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Summary:

As Facebook updates its privacy settings today, the site won’t be any more private. Unless users have ever changed their settings or do so now, most everything for those 18 and up is now set to be visible by everyone on the Internet.

Only 15-20 percent of Facebook’s 350 million users have ever modified their privacy settings, the company said. As the site today revises its privacy settings to pop up every single time a user posts an item, that portion will surely go up. But Facebook won’t be any more private. In fact, unless a user has ever changed a setting or does so now, most everything for those ages 18 and up is now set to be visible by everyone. That doesn’t mean everyone on Facebook — rather everyone on the Internet.


For instance, user status updates — Facebook’s equivalent of Twitter — used to by default only be shown to users’ friends and networks. Now they will by default be visible to everyone. Same goes for each person’s photos, videos, notes and links.

Facebook said, as always, it hopes the changes will inspire more sharing — though some people may use the settings to share with smaller groups. Users can now choose to share any one item with their friends, friends of friends, everyone, or a custom setting (eliminating the previous option of regional networks). The site recommends people limit access to personal information, such as their birthday and phone number, and makes updates by those who are under 18 automatically unavailable to the public.

Still, the reason so few users participated in privacy settings in the past was not just because they were hidden on a settings page. Thinking about privacy in an outward way is just awkward. It’s a necessary part of living our lives on the web, but that doesn’t make it feel natural. I think we can safely say that the majority of Facebook users will continue to use the default, meaning they will be sharing more publicly, not less.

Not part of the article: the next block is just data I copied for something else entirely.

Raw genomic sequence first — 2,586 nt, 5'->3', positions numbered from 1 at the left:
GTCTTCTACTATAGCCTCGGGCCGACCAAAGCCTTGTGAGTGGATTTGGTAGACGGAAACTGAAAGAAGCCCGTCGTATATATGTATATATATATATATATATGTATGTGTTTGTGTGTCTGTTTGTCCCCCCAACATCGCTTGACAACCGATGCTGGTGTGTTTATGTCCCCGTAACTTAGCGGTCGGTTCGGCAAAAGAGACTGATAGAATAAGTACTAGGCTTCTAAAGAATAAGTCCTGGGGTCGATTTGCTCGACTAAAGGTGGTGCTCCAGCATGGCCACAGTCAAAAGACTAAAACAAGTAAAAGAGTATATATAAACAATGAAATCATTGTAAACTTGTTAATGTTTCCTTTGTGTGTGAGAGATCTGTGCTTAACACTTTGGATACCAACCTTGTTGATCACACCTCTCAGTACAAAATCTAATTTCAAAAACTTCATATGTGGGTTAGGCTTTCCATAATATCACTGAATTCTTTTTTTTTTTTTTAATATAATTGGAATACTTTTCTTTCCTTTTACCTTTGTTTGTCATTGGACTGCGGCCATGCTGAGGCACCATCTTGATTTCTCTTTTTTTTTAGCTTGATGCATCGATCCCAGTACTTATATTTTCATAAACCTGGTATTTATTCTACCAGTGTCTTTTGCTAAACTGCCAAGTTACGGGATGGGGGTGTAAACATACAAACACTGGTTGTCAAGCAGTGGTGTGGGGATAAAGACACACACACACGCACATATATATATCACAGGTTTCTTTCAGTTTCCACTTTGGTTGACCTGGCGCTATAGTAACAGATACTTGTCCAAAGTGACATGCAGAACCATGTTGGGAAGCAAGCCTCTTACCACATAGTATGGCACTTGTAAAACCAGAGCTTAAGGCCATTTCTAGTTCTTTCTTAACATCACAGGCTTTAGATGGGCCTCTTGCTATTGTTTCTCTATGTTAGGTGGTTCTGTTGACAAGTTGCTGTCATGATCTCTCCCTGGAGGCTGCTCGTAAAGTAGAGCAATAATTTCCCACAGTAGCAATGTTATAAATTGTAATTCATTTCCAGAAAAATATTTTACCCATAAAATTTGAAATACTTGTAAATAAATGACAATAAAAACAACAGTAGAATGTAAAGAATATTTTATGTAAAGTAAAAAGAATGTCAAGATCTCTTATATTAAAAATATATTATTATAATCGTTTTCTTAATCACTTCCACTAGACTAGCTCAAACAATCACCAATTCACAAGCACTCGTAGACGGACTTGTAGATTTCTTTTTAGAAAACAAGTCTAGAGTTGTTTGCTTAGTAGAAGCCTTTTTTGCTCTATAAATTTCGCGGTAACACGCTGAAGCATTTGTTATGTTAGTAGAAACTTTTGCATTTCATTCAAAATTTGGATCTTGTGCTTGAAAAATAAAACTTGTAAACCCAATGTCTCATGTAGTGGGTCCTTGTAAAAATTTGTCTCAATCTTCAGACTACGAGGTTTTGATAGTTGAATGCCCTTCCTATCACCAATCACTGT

Meanwhile, people’s Facebook identities, privacy settings and all, are increasingly becoming the way they participate on the web. The company also said today that 60 million of its users utilize Facebook Connect each month on more than 80,000 web sites, one year after launch. One of the key features of Facebook Connect is that it publishes users’ activity on outside sites as an update to their Facebook streams. Taken together with the new privacy settings, that’s a ton of information becoming public every day — and growing.

Please see the disclosure regarding Facebook on my bio page.

  1. Ive deactivated my account because of this!

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  2. I had a FaceBook account for 2 months. I visited it almost never. The last time I got into it, I changed all the security settings so that almost nobody could interact with it. (This was in October.) Then a couple of weeks ago I saw something on a Google search that I wanted to know about, had to sign in to FaceBook in order to see it — and found my account disabled for supposedly improper actions of mine that I could get no details on. When I appealed to them for help about it, they said they could only prove the account was mine if I scanned in a government issue photo id and sent it to them! This seemed like phishing to me, but as near as I can tell, they were who they said they were, and were in earnest. Eventually, after much email arm-waving on my part, they cancelled the account at my request — even though I had not been proved to own the account. It’s a relief to be rid of it!

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  3. It appears that my profile picture is ALWAYS available to anyone on the internet who searches? Is that true? That’s not the way it was before, though, right?
    And it sounds like there’s no way to change it back to private?
    Thanks for following this!

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